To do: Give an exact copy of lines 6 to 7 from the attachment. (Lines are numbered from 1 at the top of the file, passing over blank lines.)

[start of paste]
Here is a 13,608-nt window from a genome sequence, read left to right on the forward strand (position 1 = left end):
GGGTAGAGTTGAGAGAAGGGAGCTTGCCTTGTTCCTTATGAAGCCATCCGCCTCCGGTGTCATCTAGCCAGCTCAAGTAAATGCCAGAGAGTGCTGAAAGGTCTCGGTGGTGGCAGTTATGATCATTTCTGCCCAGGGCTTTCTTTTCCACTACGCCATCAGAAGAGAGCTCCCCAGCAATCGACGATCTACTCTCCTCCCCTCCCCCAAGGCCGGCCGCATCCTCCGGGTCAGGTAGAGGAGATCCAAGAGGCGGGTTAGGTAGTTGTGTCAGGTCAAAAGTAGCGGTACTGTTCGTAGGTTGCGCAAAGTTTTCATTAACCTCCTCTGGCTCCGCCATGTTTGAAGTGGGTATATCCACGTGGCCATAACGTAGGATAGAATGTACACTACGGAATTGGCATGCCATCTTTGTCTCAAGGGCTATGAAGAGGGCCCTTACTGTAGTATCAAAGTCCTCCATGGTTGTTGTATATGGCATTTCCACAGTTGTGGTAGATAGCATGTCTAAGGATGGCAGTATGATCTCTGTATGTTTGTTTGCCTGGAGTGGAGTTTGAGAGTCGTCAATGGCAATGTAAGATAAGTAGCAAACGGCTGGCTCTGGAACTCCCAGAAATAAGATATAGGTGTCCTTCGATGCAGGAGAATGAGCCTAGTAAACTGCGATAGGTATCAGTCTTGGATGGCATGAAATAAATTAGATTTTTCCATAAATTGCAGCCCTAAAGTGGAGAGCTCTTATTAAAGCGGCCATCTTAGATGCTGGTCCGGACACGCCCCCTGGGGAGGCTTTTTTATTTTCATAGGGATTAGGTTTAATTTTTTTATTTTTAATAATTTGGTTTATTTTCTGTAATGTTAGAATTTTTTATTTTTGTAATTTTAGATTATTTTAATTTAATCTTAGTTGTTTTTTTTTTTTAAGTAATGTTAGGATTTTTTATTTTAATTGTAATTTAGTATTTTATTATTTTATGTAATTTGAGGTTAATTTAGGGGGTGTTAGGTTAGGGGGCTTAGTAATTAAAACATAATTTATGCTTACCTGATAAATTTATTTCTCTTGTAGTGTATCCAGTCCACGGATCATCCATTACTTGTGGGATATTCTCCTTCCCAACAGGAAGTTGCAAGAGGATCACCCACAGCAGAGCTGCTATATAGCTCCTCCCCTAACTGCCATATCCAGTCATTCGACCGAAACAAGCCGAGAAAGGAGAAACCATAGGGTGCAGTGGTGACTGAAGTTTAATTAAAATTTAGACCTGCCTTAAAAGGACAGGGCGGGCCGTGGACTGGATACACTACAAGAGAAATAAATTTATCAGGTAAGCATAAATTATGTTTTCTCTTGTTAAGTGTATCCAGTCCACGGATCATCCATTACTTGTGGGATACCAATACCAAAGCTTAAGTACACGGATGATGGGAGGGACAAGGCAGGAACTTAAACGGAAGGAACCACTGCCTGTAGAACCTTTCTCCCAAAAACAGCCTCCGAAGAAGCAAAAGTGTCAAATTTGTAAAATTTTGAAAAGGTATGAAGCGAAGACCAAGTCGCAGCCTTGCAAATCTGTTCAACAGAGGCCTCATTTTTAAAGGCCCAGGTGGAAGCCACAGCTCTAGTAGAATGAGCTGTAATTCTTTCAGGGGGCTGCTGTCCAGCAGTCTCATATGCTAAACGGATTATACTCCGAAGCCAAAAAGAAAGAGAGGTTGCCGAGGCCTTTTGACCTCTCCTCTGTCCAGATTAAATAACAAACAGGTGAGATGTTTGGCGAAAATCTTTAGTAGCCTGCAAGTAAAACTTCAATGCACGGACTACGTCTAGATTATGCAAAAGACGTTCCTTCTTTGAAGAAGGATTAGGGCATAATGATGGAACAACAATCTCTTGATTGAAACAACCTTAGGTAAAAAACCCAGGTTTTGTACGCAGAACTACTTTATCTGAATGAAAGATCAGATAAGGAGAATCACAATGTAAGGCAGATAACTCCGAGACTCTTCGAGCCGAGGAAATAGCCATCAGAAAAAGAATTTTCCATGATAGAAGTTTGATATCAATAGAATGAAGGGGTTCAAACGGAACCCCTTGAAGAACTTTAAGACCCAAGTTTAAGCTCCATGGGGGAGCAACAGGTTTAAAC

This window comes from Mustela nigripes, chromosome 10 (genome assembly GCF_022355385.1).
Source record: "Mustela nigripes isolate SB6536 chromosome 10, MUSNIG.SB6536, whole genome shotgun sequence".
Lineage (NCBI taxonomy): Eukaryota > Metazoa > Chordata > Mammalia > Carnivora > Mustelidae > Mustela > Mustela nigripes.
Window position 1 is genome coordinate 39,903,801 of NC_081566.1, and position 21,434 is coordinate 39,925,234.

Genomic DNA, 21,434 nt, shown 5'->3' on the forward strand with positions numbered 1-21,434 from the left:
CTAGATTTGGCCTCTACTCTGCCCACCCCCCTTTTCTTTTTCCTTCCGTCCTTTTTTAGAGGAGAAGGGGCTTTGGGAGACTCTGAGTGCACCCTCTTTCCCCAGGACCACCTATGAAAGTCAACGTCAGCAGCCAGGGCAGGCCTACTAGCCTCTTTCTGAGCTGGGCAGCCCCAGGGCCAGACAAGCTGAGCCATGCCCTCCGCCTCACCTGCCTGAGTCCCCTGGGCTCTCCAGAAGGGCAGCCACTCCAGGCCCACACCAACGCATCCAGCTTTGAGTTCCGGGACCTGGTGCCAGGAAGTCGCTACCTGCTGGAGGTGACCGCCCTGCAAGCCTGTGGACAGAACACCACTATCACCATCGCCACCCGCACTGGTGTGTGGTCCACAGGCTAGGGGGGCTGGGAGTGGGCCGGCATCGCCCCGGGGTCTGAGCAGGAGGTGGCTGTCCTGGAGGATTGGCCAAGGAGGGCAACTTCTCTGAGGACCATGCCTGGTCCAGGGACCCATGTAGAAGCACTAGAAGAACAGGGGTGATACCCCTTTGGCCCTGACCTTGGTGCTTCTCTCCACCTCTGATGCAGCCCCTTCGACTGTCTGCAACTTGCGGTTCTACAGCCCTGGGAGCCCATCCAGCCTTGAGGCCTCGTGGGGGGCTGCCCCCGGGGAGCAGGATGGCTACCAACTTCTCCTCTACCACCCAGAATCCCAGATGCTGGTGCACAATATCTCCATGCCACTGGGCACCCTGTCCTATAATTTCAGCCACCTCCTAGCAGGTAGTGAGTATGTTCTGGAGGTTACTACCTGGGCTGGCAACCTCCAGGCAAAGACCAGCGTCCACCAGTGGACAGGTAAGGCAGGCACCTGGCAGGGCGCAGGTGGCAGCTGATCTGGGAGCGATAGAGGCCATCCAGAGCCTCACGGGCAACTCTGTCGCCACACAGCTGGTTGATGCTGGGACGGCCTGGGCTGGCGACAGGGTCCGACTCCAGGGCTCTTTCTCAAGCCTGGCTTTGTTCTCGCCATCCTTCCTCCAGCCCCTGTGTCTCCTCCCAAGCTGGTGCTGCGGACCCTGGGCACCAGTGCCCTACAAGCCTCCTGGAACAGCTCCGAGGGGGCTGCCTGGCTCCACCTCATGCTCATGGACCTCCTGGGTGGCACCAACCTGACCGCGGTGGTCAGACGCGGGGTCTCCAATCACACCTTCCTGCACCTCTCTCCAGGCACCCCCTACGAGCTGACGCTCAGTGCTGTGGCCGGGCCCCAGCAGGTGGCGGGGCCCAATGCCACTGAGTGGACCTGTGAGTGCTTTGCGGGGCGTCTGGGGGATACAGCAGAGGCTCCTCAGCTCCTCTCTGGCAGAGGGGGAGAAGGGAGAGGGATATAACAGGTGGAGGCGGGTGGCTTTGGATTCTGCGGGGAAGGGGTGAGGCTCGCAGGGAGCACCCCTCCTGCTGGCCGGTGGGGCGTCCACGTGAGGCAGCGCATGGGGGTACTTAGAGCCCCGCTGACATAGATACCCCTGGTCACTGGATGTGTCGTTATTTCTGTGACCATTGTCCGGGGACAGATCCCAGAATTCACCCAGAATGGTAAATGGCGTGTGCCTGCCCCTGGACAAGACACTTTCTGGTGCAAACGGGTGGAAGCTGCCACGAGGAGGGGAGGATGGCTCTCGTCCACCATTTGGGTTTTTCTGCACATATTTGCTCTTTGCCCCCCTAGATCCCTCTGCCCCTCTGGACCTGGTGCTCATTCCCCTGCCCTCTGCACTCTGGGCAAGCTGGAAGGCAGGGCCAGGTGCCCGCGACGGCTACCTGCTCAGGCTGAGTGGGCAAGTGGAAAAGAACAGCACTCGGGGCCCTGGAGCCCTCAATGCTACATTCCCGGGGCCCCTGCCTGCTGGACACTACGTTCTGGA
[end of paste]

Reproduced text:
Window position 1 is genome coordinate 39,903,801 of NC_081566.1, and position 21,434 is coordinate 39,925,234.

Genomic DNA, 21,434 nt, shown 5'->3' on the forward strand with positions numbered 1-21,434 from the left: